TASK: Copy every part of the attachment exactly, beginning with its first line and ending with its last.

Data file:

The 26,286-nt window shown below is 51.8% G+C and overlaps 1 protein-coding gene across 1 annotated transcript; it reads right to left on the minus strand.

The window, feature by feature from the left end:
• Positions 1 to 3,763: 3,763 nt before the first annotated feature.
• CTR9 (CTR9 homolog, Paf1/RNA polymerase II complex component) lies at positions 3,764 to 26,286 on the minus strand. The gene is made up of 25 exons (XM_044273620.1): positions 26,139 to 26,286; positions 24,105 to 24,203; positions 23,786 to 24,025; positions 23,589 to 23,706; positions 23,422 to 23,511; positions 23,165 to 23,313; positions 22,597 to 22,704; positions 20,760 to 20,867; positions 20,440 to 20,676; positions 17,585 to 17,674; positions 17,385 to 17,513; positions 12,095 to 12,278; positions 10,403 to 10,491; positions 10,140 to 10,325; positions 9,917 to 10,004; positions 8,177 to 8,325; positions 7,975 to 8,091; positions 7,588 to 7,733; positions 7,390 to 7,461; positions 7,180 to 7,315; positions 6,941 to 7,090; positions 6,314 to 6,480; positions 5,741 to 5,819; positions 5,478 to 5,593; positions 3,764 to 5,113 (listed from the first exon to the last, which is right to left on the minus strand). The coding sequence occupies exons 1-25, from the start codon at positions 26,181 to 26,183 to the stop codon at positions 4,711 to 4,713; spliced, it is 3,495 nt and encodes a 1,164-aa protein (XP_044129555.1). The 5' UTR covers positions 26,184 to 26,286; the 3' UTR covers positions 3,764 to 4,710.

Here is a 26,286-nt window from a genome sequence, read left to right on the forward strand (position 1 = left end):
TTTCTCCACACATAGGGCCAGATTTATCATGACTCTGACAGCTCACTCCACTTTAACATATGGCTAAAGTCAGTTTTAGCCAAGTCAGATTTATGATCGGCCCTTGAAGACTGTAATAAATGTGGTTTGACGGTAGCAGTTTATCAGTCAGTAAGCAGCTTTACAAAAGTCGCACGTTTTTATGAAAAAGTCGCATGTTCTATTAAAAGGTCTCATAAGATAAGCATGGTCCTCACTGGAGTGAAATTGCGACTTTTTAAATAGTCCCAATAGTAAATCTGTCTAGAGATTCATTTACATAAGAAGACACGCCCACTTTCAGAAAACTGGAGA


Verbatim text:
The 26,286-nt window shown below is 51.8% G+C and overlaps 1 protein-coding gene across 1 annotated transcript; it reads right to left on the minus strand.

The window, feature by feature from the left end:
• Positions 1 to 3,763: 3,763 nt before the first annotated feature.
• CTR9 (CTR9 homolog, Paf1/RNA polymerase II complex component) lies at positions 3,764 to 26,286 on the minus strand. The gene is made up of 25 exons (XM_044273620.1): positions 26,139 to 26,286; positions 24,105 to 24,203; positions 23,786 to 24,025; positions 23,589 to 23,706; positions 23,422 to 23,511; positions 23,165 to 23,313; positions 22,597 to 22,704; positions 20,760 to 20,867; positions 20,440 to 20,676; positions 17,585 to 17,674; positions 17,385 to 17,513; positions 12,095 to 12,278; positions 10,403 to 10,491; positions 10,140 to 10,325; positions 9,917 to 10,004; positions 8,177 to 8,325; positions 7,975 to 8,091; positions 7,588 to 7,733; positions 7,390 to 7,461; positions 7,180 to 7,315; positions 6,941 to 7,090; positions 6,314 to 6,480; positions 5,741 to 5,819; positions 5,478 to 5,593; positions 3,764 to 5,113 (listed from the first exon to the last, which is right to left on the minus strand). The coding sequence occupies exons 1-25, from the start codon at positions 26,181 to 26,183 to the stop codon at positions 4,711 to 4,713; spliced, it is 3,495 nt and encodes a 1,164-aa protein (XP_044129555.1). The 5' UTR covers positions 26,184 to 26,286; the 3' UTR covers positions 3,764 to 4,710.

Here is a 26,286-nt window from a genome sequence, read left to right on the forward strand (position 1 = left end):
TTTCTCCACACATAGGGCCAGATTTATCATGACTCTGACAGCTCACTCCACTTTAACATATGGCTAAAGTCAGTTTTAGCCAAGTCAGATTTATGATCGGCCCTTGAAGACTGTAATAAATGTGGTTTGACGGTAGCAGTTTATCAGTCAGTAAGCAGCTTTACAAAAGTCGCACGTTTTTATGAAAAAGTCGCATGTTCTATTAAAAGGTCTCATAAGATAAGCATGGTCCTCACTGGAGTGAAATTGCGACTTTTTAAATAGTCCCAATAGTAAATCTGTCTAGAGATTCATTTACATAAGAAGACACGCCCACTTTCAGAAAACTGGAGA